The Water Meadow Chronicles part 4 (December 2019)

BWMG member Iain Carruthers-Jones continues his first-hand accounts of our work parties:

Getting up and looking out of the window yesterday morning I was thinking to myself that this must be the wrong day. Where the day before had been a beautiful, cloudless day, this morning (01/12/2019) was grey and unpromising. It was no surprise that it started to rain quite hard as I began to make my way to the work party meeting point in Abbey Gardens. Surely no one would notice if I didn’t appear? I had just decided that this was a rain or shine commitment when a fellow volunteer called my name and caught up with me. No turning back now. Anyway, the rain seemed to be easing a bit. And then, just as we crossed the bridge at the eastern boundary of the Gardens, a streak of turquoise went past us heading for the old bridge. That kingfisher was on some sort of mission. Blink and we would have missed it. The day was getting better by the moment.

The weather improved through the morning. By the end of the session, which was very ably led by Julian Case (pictured left, pointing), the sun was shining, we all had smiles on our faces as well as a great sense of satisfaction with our work. This session’s task involved sweeping and gathering leaves from the river bank, clearing litter, pruning back some plants, giving some plants more space to prosper in the spring and removing brambles which can rapidly smother other plants as well as cause some blood letting if you are not wearing stout leather gloves.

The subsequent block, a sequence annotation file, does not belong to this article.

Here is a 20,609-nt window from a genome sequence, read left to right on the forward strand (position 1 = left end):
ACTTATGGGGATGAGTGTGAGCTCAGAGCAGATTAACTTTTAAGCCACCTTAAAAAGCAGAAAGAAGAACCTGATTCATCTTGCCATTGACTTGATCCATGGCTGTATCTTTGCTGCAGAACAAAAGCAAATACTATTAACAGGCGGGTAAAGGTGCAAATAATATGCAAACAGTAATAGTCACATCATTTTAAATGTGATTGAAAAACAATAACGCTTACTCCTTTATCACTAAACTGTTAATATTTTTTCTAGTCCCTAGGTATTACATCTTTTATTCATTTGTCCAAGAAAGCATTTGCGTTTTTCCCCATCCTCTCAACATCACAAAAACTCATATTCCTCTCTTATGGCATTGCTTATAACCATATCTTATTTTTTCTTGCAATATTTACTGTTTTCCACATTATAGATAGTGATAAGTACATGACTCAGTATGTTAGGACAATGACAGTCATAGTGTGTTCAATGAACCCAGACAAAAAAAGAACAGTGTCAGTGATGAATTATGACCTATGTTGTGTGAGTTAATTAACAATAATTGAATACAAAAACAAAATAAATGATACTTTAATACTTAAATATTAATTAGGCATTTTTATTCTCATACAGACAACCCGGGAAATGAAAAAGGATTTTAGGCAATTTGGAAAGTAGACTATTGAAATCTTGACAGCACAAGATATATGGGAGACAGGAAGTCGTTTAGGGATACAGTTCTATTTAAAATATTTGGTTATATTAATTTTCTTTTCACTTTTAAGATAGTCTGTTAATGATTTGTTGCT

It would seem that along this stretch of river most leaves have fallen. We moved several big barrow loads and those lying on the grass should be moved by the council soon.

Several barrow loads of dead and dried out plant material were gathered. Their seeds have been naturally dispersed in recent weeks and new growth is already beginning to show. With reasonable weather through the winter we should see a great selection of wild flowers next year.

Some of our time was taken collecting cans and plastic bottles. It’s a pity that such an attractive area is spoiled by the carelessness of a few people and it’s to the credit of the volunteer team that they tackle this clearing work with hardly a comment.

Overall, the session was a success as always. The team worked hard and there will be a touch of stiffness later. More obviously and importantly, there was a lot of satisfaction expressed in being part of a very congenial group working to support and enhance a worthwhile cause. The feelgood effect was evident.

Iain Carruthers-Jones

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